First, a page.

But even beyond this, we have to question Indiana’s financial commitment to its football team. Allen is by far the lowest-paid football coach in the Big Ten, at 1.8 million dollars. Jeff Brohm is getting paid almost twice that amount ($3.3 million). And now in his first season, he’s taken Purdue to a bowl game.

After Kevin Wilson’s dismissal, which absolutely needed to happen despite the consecutive 6-6 seasons, Fred Glass went for an emotional hire that allowed him to save a few bucks – something that shouldn’t be a concern with the amount of money coming in from cable contracts for B1G schools. In the free-wheeling, big-money world of college football, a lower salary isn’t going to cut it – especially when you play in the Big Ten East and four powerhouses of the sport. This isn’t meant to be an explicit call to get rid of Allen, who seems like a great guy and really cares about the team. But it’s more of a question of where IU sees itself as a football program.

And it’s not going to get any easier next year either. In 2018, IU still has the Big Ten east schedule, an improving Purdue, a Minnesota team that struggled this season but has PJ Fleck rowing the boat, Iowa who keeps plodding along with 7-8 win seasons each year, and in out-of –conference play, there’s Virginia, who made a bowl game in Bronco Mendenhall’s second season, a trip to FIU, who’s been resurgent under Butch Davis, and Ball State. With all the losses for IU, there’s potential for 2018 to be a very long season.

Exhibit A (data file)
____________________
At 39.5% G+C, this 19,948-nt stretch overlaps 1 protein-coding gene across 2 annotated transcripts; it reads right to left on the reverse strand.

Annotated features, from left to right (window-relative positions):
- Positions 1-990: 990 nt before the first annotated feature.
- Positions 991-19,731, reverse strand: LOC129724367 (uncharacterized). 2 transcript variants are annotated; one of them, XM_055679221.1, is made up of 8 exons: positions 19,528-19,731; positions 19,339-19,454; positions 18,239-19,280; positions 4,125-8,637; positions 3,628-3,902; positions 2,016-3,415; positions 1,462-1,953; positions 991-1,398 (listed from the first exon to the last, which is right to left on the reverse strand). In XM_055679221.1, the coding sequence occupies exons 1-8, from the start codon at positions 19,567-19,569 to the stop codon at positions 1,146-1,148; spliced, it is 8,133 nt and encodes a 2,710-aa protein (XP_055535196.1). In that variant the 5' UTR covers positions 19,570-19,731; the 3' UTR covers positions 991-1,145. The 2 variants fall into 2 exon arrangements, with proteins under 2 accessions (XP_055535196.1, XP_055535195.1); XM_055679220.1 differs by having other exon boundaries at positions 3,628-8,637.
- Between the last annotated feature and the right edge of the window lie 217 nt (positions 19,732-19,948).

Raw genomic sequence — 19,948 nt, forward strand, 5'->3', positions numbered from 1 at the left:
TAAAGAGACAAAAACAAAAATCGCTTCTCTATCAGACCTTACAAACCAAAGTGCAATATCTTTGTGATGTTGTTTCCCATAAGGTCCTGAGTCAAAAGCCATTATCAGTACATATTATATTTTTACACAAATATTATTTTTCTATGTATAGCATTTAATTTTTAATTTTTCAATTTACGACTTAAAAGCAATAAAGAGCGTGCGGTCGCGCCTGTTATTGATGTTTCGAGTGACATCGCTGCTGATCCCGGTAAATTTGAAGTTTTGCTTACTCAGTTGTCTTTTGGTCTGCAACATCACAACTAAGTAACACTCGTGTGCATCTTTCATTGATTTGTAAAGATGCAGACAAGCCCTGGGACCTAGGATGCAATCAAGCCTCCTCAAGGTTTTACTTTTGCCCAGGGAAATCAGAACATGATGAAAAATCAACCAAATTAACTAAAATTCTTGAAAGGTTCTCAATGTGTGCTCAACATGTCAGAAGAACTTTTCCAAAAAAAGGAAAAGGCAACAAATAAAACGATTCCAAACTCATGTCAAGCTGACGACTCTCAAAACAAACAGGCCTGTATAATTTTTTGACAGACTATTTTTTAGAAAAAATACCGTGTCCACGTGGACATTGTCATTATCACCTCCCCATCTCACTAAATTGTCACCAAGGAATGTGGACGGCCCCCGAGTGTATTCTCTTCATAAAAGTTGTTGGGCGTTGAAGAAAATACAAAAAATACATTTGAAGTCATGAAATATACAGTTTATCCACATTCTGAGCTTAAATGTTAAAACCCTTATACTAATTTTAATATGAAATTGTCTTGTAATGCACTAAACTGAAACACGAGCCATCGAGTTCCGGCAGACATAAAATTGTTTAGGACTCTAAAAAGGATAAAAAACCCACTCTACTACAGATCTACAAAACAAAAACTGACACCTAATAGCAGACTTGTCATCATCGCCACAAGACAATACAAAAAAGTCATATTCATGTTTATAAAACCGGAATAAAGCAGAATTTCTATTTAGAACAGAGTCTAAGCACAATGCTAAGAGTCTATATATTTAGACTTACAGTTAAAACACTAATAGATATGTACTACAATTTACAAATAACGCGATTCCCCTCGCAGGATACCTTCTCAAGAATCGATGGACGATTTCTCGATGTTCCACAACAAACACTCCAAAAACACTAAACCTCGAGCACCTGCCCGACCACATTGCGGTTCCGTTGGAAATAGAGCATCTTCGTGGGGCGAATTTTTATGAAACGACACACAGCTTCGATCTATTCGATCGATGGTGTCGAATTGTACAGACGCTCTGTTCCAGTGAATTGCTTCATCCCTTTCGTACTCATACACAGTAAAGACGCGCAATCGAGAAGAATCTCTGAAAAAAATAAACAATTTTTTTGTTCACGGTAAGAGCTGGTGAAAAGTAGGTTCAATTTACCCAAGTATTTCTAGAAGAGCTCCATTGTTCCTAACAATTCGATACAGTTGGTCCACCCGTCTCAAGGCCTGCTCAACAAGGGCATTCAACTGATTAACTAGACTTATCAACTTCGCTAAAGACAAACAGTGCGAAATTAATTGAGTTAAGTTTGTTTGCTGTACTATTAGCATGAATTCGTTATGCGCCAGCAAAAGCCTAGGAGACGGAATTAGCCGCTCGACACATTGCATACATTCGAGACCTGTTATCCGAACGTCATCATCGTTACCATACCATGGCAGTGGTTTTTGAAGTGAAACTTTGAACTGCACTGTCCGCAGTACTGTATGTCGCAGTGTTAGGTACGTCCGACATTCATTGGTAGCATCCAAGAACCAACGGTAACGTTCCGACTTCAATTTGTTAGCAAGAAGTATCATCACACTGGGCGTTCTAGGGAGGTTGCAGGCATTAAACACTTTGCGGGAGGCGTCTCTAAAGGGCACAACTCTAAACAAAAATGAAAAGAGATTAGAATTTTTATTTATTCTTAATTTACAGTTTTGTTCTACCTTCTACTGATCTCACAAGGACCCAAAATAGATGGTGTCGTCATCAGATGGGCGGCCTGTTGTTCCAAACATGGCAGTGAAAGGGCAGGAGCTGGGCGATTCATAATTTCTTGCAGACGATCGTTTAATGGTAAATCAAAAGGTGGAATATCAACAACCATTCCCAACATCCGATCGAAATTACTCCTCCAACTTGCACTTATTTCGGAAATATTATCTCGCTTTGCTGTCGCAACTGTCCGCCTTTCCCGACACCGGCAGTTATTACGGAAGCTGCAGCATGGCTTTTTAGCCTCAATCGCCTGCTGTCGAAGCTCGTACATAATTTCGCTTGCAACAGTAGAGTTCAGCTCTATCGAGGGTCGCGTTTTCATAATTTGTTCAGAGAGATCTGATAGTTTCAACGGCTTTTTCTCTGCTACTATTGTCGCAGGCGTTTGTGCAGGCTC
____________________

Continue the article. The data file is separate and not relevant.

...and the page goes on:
The 2017 season shouldn’t have ended this way. Not for Tegray Scales, who has been as consistent as any football player over the course of 4 years at IU. Not for Simmie Cobbs Jr., who came back from injury better than ever and was a bright spot on offense. And not for the other seniors who anchored this defense and turned this into a top-30 unit nationally – Greg Gooch, Rashard Fant, Chris Covington, and Chase Dutra, to name a few.

On the other hand, Purdue could be coming back to where it was under the Joe Tiller era – a program with an identity on offense and a stout defense to go along with it. And this could have a ripple effect on recruiting for the Hoosiers as well.

Yes, there is a chance IU could get a bowl bid with their 5-7 record. Yes, they should still go to a bowl if offered the bid. But it shouldn’t hide the fact that after today, Indiana football has a lot of questions about its future – both immediate and long-term.